by Amy Brennan
On March 23, 2017 we welcomed Jennifer Serravallo as a guest host on the #G2Great chat to talk about her most recent book, The Writing Strategies Book. The thing about this book and the sister to this book, The Reading Strategies Book (Serravallo, 2015) is that they are full of real and practical strategies that proficient readers and proficient writers use. These strategies make visible the work of proficient readers and writers so that students can begin their journey in developing independence in literacy. In creating a useful resource for teachers Jennifer takes these strategies and organizes them by goals to support student writing. It is through these goals and strategies that we can lead our students to become independent writers.
Through a hierarchy of goals Jennifer provides a pathway for teachers to guide students to develop, work towards and reach specific goals. This hierarchy of goals helps teachers to decide where to begin in setting goals and teaching strategies with writers. This provides answers to what most teachers struggle with when teaching writing. It provides answers to the questions and struggles about time and focus. During the chat teachers reflected on their struggles with knowing what to focus on when it feels as though there is so much to teach and never enough time. Jennifer’s hierarchy of goal puts teachers and students on a pathway that will allow more time for practice on specifically targeted strategy within identified goals. Investing time up front with students, observing as they write, meeting with them in conferences and studying their on-demand writing will allow you to know your students well enough to choose an appropriate goal.
(Retrieved from The Writing Strategies Book Study Guide, available at http://studyguides.heinemann.com/the-writing-strategies-book )
If teachers want to make the writing process visible and tangible to students then we need to share with them the strategies that writers use. Of course, writers do these things often with automaticity, however with guidance and practice in these strategies students can begin to employ strategies independently. Jennifer Serravallo has captured and organized strategies for writing in narrative, informational, opinion/persuasive and poetry. These strategies often can be utilized in more than one type of writing, during more than one stage of the writing process and across more than one grade level or developmental levels of writing. The organization of strategies by goal allows for you to carry goals across many differents types of writing or units of study and will ensure practice and ultimately transfer in writing skills.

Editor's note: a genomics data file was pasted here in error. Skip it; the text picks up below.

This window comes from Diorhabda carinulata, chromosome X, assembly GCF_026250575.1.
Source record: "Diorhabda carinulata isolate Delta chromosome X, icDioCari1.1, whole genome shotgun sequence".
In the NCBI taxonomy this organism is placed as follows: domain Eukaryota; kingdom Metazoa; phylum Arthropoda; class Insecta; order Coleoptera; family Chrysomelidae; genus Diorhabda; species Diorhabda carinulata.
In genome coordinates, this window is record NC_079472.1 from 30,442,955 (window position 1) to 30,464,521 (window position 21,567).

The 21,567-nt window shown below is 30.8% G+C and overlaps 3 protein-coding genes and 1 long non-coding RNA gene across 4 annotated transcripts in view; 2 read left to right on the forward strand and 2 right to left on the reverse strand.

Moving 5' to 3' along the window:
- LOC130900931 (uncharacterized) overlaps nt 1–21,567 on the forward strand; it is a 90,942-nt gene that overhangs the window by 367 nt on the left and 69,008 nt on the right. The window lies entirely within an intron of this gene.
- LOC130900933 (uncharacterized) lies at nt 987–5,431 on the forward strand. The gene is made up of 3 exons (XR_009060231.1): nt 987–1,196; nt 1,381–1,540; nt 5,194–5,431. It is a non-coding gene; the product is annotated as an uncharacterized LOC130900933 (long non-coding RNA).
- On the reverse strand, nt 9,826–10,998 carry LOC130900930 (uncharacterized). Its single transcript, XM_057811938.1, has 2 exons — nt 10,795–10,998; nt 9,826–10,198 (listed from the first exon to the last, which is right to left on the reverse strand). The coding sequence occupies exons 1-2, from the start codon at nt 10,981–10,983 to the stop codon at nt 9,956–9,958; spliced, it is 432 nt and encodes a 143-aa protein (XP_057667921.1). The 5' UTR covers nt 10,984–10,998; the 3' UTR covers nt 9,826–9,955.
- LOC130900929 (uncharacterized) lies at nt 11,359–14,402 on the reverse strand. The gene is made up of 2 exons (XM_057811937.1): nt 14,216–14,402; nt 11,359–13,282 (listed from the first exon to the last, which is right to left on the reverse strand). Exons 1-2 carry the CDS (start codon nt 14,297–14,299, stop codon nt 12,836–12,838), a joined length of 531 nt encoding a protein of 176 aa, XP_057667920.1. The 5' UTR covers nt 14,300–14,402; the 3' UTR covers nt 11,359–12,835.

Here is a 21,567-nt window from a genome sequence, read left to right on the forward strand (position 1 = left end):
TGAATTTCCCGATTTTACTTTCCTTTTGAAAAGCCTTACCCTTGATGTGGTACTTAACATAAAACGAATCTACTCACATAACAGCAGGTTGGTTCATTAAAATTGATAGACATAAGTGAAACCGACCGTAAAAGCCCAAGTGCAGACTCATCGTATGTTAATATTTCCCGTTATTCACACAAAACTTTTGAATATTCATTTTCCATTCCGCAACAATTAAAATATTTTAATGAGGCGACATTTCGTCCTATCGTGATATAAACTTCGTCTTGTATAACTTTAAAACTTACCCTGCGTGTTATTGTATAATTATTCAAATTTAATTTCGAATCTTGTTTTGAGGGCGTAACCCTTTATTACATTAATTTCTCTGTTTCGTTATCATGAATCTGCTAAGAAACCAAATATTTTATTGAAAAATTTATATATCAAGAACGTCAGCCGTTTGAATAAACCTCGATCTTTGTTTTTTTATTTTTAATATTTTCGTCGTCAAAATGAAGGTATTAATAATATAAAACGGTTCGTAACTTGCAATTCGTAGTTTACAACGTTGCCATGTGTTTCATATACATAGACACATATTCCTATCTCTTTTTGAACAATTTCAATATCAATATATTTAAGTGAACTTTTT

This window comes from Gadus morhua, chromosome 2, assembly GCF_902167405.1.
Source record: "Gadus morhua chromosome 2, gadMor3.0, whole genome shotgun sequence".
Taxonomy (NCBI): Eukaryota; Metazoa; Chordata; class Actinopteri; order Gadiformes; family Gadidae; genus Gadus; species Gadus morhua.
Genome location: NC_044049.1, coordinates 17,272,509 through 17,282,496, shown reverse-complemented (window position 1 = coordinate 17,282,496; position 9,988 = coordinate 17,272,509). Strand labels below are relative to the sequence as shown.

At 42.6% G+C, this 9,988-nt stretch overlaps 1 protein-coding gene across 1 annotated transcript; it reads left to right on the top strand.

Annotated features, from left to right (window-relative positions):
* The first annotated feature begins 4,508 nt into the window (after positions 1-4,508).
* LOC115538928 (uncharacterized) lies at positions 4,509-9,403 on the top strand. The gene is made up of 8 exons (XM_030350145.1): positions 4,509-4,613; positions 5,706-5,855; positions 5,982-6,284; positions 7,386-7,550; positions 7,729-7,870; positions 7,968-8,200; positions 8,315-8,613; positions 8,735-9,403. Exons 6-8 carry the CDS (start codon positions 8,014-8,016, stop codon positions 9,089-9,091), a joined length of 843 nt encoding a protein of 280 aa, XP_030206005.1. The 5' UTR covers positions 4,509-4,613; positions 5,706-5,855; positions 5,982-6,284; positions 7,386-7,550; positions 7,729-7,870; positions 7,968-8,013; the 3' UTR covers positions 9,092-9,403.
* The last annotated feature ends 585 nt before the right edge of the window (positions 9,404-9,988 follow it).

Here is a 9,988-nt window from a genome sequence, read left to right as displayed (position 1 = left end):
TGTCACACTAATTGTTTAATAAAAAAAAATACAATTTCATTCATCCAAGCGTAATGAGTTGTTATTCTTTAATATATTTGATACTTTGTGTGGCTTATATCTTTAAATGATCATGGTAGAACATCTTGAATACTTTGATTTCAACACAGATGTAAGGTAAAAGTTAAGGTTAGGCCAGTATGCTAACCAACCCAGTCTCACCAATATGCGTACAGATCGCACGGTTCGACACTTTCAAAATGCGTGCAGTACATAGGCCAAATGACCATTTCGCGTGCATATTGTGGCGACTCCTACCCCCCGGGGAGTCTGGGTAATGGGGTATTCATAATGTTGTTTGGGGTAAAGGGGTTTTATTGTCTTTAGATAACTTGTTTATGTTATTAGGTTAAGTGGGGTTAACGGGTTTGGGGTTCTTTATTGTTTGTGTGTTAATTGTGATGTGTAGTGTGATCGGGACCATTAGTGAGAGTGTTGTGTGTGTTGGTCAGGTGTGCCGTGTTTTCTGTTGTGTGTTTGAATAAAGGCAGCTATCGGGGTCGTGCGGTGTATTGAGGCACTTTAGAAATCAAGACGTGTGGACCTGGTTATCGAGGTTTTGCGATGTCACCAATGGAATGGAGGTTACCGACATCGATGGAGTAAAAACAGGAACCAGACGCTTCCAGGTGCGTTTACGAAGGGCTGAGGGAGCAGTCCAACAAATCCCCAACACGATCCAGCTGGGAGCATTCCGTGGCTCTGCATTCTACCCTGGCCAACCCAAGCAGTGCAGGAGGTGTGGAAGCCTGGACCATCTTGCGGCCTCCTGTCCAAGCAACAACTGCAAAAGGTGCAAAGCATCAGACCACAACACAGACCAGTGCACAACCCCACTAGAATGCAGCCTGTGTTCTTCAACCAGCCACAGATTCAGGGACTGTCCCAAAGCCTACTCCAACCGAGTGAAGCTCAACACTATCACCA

Teaching the Writer
When students can transfer what they have learned to another piece of writing they are able to make decisions about what their own goals are and what strategies they need to employ in any new piece of writing they engage in. Teaching the writer rather than the one piece of writing is the way to develop independent writers. This begins with goal setting and it involves teacher feedback, self-assessment, and reflection.
Our overall goal in teaching writing is to teach students to be independent writers. Jennifer Serravallo has created the ultimate tool in The Writing Strategies Book to support teachers and their writers as students move toward becoming proficient writers who are learning multiple strategies through the writing process as they engage in multiple units of study with opportunities to publish in many different structures. Of course, no writing process is complete without a publication and celebration. Jennifer includes an appendix in her book that is specific to the publishing and celebrating that helps writers to write with the end in mind. Always remember that writing is hard work, and it is good work, no not just good, it is GREAT work that deserves to be published and celebrated.
The Writing Strategies Book
The Writing Strategies Book Study Guide
The Reading Strategies Book (Heinemann)
Independent Reading Assessment (Scholastic)
The Writing Strategies Book Review by Betsy Hubbard (Two Writing Teachers)
Ask Jen Serravallo